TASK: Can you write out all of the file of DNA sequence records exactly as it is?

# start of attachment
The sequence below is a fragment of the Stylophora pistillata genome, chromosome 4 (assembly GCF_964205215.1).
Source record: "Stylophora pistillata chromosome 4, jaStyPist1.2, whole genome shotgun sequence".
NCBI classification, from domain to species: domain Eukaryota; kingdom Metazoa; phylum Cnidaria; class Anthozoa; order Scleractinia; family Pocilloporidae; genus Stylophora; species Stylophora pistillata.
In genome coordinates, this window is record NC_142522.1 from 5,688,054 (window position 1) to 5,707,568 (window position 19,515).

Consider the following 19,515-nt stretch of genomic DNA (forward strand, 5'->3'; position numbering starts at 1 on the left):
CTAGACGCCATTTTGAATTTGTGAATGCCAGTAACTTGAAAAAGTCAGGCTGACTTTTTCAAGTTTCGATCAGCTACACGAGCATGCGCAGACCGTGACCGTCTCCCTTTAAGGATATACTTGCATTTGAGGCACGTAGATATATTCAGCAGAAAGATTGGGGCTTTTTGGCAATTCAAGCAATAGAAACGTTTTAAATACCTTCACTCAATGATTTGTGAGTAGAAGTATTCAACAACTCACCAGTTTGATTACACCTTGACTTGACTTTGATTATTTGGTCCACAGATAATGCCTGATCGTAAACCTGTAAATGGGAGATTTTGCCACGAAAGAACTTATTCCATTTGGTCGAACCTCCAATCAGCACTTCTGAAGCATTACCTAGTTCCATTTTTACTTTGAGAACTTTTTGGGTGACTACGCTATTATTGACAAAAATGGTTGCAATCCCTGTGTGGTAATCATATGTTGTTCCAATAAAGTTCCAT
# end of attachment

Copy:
The sequence below is a fragment of the Stylophora pistillata genome, chromosome 4 (assembly GCF_964205215.1).
Source record: "Stylophora pistillata chromosome 4, jaStyPist1.2, whole genome shotgun sequence".
NCBI classification, from domain to species: domain Eukaryota; kingdom Metazoa; phylum Cnidaria; class Anthozoa; order Scleractinia; family Pocilloporidae; genus Stylophora; species Stylophora pistillata.
In genome coordinates, this window is record NC_142522.1 from 5,688,054 (window position 1) to 5,707,568 (window position 19,515).

Consider the following 19,515-nt stretch of genomic DNA (forward strand, 5'->3'; position numbering starts at 1 on the left):
CTAGACGCCATTTTGAATTTGTGAATGCCAGTAACTTGAAAAAGTCAGGCTGACTTTTTCAAGTTTCGATCAGCTACACGAGCATGCGCAGACCGTGACCGTCTCCCTTTAAGGATATACTTGCATTTGAGGCACGTAGATATATTCAGCAGAAAGATTGGGGCTTTTTGGCAATTCAAGCAATAGAAACGTTTTAAATACCTTCACTCAATGATTTGTGAGTAGAAGTATTCAACAACTCACCAGTTTGATTACACCTTGACTTGACTTTGATTATTTGGTCCACAGATAATGCCTGATCGTAAACCTGTAAATGGGAGATTTTGCCACGAAAGAACTTATTCCATTTGGTCGAACCTCCAATCAGCACTTCTGAAGCATTACCTAGTTCCATTTTTACTTTGAGAACTTTTTGGGTGACTACGCTATTATTGACAAAAATGGTTGCAATCCCTGTGTGGTAATCATATGTTGTTCCAATAAAGTTCCAT